In spirited, city driving. I *always* get 17 or 18mpg indicated by the trip computer. This is on *every* recent GM 3.5, 3.8, 3.9V6 I've driven. If I am more sparing with the throttle, I may see 19mpg indicated for city driving.
So I can see how city mpg could be a little low. But on the highway, these engines, with their healthy low end torque and tall gearing, really shine (rarely falling below 26 MPG AVG).
These are things you may have to do (but your dealer should have already):
Jack up each wheel and make sure it spins freely, without drag.
Check your tire pressure.
I'd replace the fuel filter.
Run a quality fuel system treatment through the gas tank.
Did this car ever get good mileage? Give it a good listen for any strange sounds from the engine and tranny. Both should be relatively smooth.
You say the dealer got 7.8lpk? Whoah! I just converted that... 30.1 mpg!! No way. In the city? That's just bs, for sure.
I got my best results with the dealer by taking the service technician on a ride with me and pinpointing each of my problems. The ride was NOT over until he confirmed that he could see/hear exactly what I saw and heard.
Verify that your trip computer is somewhat (they are rarely perfect) accurate. Pick out a test loop (near the dealer). At the beginning of the test route, reset the computer. At the end, note the mileage. We already know that you're gonna get less than the claimed 30.1 mpg the dealer claimed.
Repeat the procedure, but this time with the dealers tech driving. If there's no problem, his numbers should be considerably higher than yours. And that's with a similar driving style, driving normally, not trying to artificially raise the mpg.
But if he get's bad numbers too, pin him down on it and stay on them until they fix it to your satisfaction.
The other thing though... there's gonna be variation in every engine design. In a perfect world all G6 3.5's would get the same mileage under the same conditions. But in reality power, mpg and driveability can vary by a considerably large margin from engine to engine while being in perfectly good shape. Your particular engine may just be one that is gonna deliver low mpg. It happens.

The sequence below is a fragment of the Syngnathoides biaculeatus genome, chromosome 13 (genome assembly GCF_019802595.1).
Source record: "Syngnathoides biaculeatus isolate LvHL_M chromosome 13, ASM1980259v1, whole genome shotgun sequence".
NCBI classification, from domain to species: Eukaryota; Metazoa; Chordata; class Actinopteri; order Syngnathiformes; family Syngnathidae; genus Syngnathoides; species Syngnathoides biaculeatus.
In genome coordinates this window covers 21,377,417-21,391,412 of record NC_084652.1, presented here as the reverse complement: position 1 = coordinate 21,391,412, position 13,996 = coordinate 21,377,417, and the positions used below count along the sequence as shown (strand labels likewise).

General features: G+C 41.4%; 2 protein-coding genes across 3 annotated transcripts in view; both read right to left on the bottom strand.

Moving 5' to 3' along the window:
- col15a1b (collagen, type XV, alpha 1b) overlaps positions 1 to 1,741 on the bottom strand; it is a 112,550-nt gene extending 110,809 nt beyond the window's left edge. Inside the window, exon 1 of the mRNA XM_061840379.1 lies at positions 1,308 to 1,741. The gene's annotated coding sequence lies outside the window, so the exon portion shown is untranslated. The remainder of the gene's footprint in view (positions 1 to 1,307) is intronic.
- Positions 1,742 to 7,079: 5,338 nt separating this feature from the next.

But 11mpg is outside of any margin that could be considered normal. That's extreme. Did it get good mileage before? Ever?
Did you get this car used? Beware that there is a good chance that a used G6, may have been a RENTAL CAR in it's former life. That in itself opens up a whole can of worms. Rental cars get regular service, but they also have a hard service life.
They come off the delivery truck and go straight to the rental lot with, often, less than 2 miles on the odometer. Then they are rented and immediately taken on 500+ mile freeway trips non stop. Or they get thrashed around town. A NEW engine needs a proper break in, if it is to produce respectable mpg, power, and reliability over it's lifetime. Long trips with steady rpms is not good for a virgin engine. High rpm, high throttle is not good for a virgin engine. But this is exactly the kind of service these fleet units see. Even a regular used car may not have been treated well before you received it. Just something to thing about.
So many factors can effect your mpg. Yes, it's gonna be hard to find out what the problem is. But the dealer should acknowledge the problem AND be most helpful in resolving it.
Keep us posted.